(((2)))(3) "Carbon dioxide equivalent impact" means a metric measure of the cumulative radiative forcing impacts of both carbon dioxide equivalent emissions and the radiative forcing benefits of carbon storage.
(((3)))(4) "Commission" means the Washington state conservation commission created in this chapter.
(((4)))(5) "Conservation district" means one or a group of Washington state's conservation districts created in this chapter.
(6) "Pool" means a group of geographically adjacent conservation districts that will share the services of an advisor.
(7) "Sustainable farms and fields plan" means a site-specific suite of recommendations that can help a farm or food processing facility increase energy efficiency, utilize more green energy, sequester carbon, and reduce greenhouse gas emissions.
NEW SECTION.  Sec. 3. A new section is added to chapter 89.08 RCW to read as follows:
(1) The sustainable farms and fields advisors network is established at the commission to further assist agricultural producers and food processors in increasing energy efficiency and utilization of green energy, sequestering carbon, and reducing greenhouse gas emissions, all of which can help reduce operating costs, improve soil health and crop yield, provide environmental cobenefits, and create new market opportunities in a green economy.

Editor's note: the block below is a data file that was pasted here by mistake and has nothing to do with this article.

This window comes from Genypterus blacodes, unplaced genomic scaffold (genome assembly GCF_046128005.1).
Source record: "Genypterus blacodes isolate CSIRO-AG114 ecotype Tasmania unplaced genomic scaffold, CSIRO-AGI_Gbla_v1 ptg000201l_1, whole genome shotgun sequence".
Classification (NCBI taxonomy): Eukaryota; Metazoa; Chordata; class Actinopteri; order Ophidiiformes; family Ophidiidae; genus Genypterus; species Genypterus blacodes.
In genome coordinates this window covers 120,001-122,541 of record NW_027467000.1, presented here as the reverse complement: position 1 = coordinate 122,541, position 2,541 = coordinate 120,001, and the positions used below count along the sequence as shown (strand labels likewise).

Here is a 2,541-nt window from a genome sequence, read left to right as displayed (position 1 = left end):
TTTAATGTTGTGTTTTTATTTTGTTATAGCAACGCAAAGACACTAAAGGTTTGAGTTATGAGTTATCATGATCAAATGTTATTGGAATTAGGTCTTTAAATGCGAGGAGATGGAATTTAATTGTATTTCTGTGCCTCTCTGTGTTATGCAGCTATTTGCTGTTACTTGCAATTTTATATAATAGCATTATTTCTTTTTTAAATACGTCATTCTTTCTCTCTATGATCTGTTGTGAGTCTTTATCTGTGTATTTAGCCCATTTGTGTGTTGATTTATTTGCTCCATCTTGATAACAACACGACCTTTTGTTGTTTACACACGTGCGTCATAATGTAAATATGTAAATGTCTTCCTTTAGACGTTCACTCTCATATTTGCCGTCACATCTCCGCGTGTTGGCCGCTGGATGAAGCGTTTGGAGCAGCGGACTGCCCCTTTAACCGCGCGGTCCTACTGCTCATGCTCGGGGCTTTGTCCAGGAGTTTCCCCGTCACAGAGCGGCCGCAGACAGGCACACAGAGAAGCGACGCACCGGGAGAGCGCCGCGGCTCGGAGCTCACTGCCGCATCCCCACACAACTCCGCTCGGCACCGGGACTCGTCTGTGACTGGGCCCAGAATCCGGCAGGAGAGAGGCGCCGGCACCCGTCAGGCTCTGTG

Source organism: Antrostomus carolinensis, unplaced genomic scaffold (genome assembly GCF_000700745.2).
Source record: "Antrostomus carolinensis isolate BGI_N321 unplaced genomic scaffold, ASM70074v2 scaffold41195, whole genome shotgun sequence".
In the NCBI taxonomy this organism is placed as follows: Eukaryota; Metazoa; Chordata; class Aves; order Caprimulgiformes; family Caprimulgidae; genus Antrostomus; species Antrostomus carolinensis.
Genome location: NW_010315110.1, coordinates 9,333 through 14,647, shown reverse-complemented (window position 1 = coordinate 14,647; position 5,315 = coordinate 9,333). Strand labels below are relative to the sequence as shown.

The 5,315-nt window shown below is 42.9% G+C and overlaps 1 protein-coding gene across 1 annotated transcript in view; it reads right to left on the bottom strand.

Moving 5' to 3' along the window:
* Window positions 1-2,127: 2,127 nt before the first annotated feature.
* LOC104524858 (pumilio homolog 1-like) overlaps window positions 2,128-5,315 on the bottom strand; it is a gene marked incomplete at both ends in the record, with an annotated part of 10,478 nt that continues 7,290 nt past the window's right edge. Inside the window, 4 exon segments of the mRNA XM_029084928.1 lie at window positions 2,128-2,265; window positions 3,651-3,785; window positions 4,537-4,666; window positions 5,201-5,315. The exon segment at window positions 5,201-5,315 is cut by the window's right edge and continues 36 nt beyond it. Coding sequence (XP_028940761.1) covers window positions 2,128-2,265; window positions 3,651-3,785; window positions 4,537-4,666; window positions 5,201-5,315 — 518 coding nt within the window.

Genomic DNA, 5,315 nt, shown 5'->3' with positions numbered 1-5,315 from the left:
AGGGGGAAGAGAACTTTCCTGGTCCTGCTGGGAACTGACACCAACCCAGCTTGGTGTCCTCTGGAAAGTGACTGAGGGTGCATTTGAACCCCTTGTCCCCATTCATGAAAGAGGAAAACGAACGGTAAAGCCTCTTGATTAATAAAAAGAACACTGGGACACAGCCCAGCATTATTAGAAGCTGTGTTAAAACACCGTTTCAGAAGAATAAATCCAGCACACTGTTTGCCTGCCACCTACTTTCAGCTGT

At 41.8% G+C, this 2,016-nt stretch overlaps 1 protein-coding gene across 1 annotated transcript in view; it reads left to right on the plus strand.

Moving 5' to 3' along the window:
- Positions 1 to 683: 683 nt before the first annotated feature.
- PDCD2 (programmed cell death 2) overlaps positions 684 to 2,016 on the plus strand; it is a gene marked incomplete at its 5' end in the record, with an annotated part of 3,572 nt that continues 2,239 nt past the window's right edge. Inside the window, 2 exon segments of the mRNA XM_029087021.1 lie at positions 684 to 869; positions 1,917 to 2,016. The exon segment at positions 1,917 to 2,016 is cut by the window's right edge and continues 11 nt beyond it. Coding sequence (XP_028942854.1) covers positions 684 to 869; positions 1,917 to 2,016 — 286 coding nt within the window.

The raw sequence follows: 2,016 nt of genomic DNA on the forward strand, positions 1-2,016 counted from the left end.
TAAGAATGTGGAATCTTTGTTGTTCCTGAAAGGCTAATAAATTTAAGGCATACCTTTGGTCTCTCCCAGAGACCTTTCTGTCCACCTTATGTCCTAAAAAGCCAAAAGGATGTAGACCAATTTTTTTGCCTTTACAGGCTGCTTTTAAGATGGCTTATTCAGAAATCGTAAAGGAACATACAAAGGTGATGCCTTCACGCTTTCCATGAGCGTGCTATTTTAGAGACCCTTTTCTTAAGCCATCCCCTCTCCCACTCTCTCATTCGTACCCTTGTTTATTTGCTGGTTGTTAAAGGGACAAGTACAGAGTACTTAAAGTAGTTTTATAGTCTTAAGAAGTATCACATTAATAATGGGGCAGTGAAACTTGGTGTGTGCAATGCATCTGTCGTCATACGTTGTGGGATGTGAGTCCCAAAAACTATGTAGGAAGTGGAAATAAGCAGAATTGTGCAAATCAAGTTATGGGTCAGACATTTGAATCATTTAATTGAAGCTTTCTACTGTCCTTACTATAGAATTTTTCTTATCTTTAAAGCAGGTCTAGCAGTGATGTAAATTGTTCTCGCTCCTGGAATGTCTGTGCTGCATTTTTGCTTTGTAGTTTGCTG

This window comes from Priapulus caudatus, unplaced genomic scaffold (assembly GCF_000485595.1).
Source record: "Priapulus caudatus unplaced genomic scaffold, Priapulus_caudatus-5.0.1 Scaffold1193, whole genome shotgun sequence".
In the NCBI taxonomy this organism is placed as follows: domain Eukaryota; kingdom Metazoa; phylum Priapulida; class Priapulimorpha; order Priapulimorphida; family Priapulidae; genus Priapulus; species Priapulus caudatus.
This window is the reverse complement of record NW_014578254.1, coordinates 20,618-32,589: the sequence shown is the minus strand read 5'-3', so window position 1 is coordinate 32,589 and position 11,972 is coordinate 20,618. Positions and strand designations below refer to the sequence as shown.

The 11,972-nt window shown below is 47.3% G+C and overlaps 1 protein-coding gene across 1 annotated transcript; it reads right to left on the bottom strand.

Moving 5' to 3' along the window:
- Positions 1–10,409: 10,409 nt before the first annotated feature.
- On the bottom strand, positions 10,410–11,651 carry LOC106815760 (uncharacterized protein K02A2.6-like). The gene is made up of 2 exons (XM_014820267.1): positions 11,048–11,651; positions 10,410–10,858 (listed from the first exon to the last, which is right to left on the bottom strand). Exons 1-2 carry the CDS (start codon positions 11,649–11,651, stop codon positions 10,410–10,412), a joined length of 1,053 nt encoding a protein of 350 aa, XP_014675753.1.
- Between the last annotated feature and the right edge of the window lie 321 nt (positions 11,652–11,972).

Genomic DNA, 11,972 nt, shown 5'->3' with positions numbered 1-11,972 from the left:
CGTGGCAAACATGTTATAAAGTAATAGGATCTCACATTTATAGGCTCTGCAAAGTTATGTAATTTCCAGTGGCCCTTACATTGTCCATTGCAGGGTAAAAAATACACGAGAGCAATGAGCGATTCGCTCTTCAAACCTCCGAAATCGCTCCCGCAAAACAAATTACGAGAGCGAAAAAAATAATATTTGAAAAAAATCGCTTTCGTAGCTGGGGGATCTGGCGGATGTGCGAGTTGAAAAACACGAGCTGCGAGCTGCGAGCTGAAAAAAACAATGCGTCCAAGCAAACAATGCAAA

(2) The commission shall develop a network of sustainable farms and fields advisors whereby groups of conservation districts will hire, host, and share the services of sustainable farms and fields advisors.
(3) The services to be provided by sustainable farms and fields advisors include, but are not limited to:
(a) Consultations regarding, and development of, sustainable farms and fields plans for interested farmers and food processors to help them reduce their carbon footprint by increasing energy efficiency, increasing the utilization and production of green energy, sequestering carbon, and reducing greenhouse gas emissions; and
(b) Informing conservation districts, farmers, and food processors about local, state, and federal funding opportunities, such as the sustainable farms and fields grant program, to implement practices that help achieve these goals to reduce the carbon footprint of farmers and food processors.